As law lords they could be the experts to offer expertise with their views of Legislation, which could assist India direly needs for implementing a clear and quality Good Samaritan Act; one that might give actual support to the women of India, aiding their protection against the current waves of violence that they face. More important, the gang rapes would then be stoppable by all. It would be a strong first step to make things a lot better for women in India.
So, from the thoughts we all might have had on who to blame for their non safety, we moved to a how to fix this. I do think that additional changes are needed. As mentioned in the Daily News and Analyses, people who helped are picked up, have to give statements and it seems that the approach there is extremely discouraging to give aid. That part would have to change too. Combined it will bring improvement to the women in danger there.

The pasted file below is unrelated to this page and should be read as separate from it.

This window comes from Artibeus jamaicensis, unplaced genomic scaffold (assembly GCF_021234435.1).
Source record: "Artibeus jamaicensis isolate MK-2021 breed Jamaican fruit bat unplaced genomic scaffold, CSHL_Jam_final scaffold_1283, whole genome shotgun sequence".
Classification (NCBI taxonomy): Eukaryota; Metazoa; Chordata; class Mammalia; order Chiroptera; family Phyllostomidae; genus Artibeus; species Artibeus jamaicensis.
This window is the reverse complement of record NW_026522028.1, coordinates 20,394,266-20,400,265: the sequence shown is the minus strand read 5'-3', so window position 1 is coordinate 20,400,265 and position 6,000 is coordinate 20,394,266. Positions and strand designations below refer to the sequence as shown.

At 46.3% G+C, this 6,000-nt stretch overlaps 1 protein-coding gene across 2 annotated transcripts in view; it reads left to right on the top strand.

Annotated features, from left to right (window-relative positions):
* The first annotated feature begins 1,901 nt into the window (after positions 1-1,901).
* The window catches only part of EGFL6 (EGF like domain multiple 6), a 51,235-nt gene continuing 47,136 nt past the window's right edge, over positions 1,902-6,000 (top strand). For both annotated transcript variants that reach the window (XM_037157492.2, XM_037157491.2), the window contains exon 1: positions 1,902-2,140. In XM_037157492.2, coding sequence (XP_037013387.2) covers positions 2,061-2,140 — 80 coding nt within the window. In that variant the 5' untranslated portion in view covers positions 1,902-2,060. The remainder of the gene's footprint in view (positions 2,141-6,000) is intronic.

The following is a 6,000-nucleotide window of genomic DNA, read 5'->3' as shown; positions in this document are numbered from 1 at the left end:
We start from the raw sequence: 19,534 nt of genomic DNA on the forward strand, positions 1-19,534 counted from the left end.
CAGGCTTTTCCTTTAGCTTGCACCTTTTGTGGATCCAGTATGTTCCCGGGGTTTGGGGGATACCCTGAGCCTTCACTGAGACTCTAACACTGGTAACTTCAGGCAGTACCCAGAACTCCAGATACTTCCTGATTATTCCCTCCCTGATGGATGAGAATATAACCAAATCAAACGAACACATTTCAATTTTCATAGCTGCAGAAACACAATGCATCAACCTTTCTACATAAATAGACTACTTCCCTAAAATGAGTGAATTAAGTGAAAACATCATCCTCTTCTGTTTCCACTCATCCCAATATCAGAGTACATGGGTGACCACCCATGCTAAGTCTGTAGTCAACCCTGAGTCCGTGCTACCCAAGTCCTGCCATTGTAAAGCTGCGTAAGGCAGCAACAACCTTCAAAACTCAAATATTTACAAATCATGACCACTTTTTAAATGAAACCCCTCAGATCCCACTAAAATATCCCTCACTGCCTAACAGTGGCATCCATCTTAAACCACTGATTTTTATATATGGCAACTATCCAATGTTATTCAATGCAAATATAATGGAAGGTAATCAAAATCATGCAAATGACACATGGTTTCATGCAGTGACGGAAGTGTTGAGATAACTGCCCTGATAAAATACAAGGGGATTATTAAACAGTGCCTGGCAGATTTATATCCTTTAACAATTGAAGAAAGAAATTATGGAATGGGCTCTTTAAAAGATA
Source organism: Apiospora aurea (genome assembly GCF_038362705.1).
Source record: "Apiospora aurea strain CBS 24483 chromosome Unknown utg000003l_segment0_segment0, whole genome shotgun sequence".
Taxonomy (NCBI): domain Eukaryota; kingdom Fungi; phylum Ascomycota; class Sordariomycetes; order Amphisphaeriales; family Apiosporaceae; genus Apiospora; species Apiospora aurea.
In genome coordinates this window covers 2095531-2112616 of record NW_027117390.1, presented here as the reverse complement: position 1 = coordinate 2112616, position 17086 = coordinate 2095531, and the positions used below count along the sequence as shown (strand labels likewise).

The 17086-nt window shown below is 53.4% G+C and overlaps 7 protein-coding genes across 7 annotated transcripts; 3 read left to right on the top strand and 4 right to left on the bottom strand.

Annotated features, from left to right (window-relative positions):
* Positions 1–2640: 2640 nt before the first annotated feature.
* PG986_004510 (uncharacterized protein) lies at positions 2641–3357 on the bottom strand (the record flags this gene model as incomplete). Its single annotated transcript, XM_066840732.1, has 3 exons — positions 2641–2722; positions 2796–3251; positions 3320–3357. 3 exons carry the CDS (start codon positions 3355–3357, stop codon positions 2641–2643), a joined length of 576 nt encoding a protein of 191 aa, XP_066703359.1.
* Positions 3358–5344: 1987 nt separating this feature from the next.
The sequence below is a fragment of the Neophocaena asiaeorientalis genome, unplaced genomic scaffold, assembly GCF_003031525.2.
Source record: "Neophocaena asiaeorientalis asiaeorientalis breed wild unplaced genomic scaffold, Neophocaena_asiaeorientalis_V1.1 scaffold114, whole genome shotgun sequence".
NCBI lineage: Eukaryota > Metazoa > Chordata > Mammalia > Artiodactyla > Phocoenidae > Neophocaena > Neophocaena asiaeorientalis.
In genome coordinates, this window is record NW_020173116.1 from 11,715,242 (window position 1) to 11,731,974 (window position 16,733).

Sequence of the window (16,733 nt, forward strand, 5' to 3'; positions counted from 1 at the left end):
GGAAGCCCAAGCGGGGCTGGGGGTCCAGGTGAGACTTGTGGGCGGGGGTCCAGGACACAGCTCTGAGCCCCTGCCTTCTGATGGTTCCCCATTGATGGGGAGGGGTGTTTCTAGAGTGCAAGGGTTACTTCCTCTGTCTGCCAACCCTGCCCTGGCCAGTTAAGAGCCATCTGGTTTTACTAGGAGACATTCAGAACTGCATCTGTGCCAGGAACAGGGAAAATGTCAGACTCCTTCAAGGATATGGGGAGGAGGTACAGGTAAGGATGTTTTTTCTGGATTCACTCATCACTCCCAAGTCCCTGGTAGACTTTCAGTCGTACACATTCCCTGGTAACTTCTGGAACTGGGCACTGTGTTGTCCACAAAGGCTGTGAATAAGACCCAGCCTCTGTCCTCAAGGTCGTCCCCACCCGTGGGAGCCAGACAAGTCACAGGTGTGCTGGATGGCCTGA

Perhaps I am still too naïve at times, but if we selected the field of law, is it not in our interest to make the laws better, more just and more protective for victims?
These thoughts also reflect the thoughts of the founding father of modern India, the Honorable Mohandas Karamchand Gandhi (Inner Temple), stated as displayed at the bar council of India website “Be the change that you want to see in the world”, words to live by!